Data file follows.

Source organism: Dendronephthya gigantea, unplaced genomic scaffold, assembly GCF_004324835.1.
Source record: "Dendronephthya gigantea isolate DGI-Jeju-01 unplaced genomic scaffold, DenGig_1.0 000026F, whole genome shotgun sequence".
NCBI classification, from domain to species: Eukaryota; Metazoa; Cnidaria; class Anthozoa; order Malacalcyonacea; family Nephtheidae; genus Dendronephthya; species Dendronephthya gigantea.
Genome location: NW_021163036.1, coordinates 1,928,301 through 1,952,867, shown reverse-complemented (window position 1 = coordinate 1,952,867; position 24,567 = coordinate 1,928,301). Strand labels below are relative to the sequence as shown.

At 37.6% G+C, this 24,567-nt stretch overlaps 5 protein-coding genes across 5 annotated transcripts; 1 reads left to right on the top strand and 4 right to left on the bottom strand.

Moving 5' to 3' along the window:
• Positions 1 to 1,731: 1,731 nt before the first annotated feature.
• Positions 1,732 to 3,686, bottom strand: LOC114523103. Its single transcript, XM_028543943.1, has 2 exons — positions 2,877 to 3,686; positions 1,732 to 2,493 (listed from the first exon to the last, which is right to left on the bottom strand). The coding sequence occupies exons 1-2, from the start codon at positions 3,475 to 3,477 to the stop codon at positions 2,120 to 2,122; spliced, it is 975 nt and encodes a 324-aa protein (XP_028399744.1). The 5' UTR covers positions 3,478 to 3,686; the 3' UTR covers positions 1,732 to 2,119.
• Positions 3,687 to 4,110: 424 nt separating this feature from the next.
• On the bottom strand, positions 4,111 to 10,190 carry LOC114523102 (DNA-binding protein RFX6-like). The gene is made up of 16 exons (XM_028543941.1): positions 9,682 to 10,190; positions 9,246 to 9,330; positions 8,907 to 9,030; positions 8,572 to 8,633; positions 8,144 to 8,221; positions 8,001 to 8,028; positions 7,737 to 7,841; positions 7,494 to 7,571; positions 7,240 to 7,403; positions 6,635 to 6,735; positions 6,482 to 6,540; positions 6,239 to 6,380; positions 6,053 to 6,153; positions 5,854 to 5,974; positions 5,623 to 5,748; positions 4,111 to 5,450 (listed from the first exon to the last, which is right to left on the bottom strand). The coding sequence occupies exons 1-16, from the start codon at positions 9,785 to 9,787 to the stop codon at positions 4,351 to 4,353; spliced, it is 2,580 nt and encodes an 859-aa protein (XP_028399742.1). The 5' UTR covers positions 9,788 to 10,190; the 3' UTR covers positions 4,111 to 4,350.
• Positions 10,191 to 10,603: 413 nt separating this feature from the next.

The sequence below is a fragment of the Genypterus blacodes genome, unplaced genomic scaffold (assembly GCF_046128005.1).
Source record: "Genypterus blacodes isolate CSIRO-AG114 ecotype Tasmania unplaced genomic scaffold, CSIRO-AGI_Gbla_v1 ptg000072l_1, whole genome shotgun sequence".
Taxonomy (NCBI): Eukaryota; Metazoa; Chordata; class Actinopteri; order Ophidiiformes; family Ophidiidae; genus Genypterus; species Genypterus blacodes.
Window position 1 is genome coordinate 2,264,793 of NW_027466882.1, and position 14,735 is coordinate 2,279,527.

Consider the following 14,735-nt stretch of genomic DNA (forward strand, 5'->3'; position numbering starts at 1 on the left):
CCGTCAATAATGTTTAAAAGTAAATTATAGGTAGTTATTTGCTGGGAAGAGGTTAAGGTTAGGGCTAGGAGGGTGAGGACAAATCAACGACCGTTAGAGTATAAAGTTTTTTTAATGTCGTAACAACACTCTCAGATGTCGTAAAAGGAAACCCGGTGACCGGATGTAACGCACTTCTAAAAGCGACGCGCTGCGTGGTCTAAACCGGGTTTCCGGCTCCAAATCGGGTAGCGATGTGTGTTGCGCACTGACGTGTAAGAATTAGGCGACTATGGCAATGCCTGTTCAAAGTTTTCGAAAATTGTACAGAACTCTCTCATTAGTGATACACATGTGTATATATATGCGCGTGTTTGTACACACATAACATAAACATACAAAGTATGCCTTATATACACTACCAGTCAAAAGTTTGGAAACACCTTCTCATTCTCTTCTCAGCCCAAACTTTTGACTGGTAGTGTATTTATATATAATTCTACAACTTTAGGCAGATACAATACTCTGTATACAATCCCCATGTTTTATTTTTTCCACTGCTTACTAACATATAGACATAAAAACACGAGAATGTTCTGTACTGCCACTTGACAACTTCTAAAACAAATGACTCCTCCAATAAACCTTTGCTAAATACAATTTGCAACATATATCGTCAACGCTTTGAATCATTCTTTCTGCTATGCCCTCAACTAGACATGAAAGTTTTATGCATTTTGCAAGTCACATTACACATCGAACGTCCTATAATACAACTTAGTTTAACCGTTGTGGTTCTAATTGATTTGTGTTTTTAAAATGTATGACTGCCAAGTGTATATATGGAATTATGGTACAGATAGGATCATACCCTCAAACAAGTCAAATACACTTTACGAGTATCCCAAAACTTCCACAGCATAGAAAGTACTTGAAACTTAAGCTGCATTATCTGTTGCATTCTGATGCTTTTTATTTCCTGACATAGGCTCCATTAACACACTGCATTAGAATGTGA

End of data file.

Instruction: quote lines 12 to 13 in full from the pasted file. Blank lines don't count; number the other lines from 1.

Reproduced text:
The sequence below is a fragment of the Genypterus blacodes genome, unplaced genomic scaffold (assembly GCF_046128005.1).
Source record: "Genypterus blacodes isolate CSIRO-AG114 ecotype Tasmania unplaced genomic scaffold, CSIRO-AGI_Gbla_v1 ptg000072l_1, whole genome shotgun sequence".